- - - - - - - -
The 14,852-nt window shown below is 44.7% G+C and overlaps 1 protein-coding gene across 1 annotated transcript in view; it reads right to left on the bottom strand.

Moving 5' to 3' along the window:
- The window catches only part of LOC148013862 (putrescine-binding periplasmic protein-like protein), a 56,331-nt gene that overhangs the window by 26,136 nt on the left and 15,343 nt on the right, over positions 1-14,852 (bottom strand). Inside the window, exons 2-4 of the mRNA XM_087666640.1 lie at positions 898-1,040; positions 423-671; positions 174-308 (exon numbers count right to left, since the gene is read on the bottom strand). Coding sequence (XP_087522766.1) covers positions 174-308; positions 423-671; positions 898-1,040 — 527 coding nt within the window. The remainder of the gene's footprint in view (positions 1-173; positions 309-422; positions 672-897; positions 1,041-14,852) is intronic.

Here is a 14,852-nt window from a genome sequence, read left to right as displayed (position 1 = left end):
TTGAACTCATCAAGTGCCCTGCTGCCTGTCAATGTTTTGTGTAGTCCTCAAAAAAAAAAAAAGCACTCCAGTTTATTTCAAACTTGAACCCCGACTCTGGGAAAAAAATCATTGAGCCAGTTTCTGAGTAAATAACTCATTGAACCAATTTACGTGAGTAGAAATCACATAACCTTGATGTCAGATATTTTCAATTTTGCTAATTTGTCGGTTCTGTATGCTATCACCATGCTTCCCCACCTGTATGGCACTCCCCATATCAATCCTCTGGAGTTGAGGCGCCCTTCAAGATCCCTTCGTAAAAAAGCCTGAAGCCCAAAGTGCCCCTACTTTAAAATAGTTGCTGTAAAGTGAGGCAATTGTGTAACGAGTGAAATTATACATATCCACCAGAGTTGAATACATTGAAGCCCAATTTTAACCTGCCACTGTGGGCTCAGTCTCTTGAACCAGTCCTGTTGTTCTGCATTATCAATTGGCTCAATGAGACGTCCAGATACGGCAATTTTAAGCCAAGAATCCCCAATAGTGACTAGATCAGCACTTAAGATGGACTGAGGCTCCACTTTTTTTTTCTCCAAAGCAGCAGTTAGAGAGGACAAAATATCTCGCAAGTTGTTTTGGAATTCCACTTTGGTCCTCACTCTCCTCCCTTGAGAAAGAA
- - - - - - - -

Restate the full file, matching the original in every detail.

The 14,852-nt window shown below is 44.7% G+C and overlaps 1 protein-coding gene across 1 annotated transcript in view; it reads right to left on the bottom strand.

Moving 5' to 3' along the window:
- The window catches only part of LOC148013862 (putrescine-binding periplasmic protein-like protein), a 56,331-nt gene that overhangs the window by 26,136 nt on the left and 15,343 nt on the right, over positions 1-14,852 (bottom strand). Inside the window, exons 2-4 of the mRNA XM_087666640.1 lie at positions 898-1,040; positions 423-671; positions 174-308 (exon numbers count right to left, since the gene is read on the bottom strand). Coding sequence (XP_087522766.1) covers positions 174-308; positions 423-671; positions 898-1,040 — 527 coding nt within the window. The remainder of the gene's footprint in view (positions 1-173; positions 309-422; positions 672-897; positions 1,041-14,852) is intronic.

Here is a 14,852-nt window from a genome sequence, read left to right as displayed (position 1 = left end):
TTGAACTCATCAAGTGCCCTGCTGCCTGTCAATGTTTTGTGTAGTCCTCAAAAAAAAAAAAAGCACTCCAGTTTATTTCAAACTTGAACCCCGACTCTGGGAAAAAAATCATTGAGCCAGTTTCTGAGTAAATAACTCATTGAACCAATTTACGTGAGTAGAAATCACATAACCTTGATGTCAGATATTTTCAATTTTGCTAATTTGTCGGTTCTGTATGCTATCACCATGCTTCCCCACCTGTATGGCACTCCCCATATCAATCCTCTGGAGTTGAGGCGCCCTTCAAGATCCCTTCGTAAAAAAGCCTGAAGCCCAAAGTGCCCCTACTTTAAAATAGTTGCTGTAAAGTGAGGCAATTGTGTAACGAGTGAAATTATACATATCCACCAGAGTTGAATACATTGAAGCCCAATTTTAACCTGCCACTGTGGGCTCAGTCTCTTGAACCAGTCCTGTTGTTCTGCATTATCAATTGGCTCAATGAGACGTCCAGATACGGCAATTTTAAGCCAAGAATCCCCAATAGTGACTAGATCAGCACTTAAGATGGACTGAGGCTCCACTTTTTTTTTCTCCAAAGCAGCAGTTAGAGAGGACAAAATATCTCGCAAGTTGTTTTGGAATTCCACTTTGGTCCTCACTCTCCTCCCTTGAGAAAGAA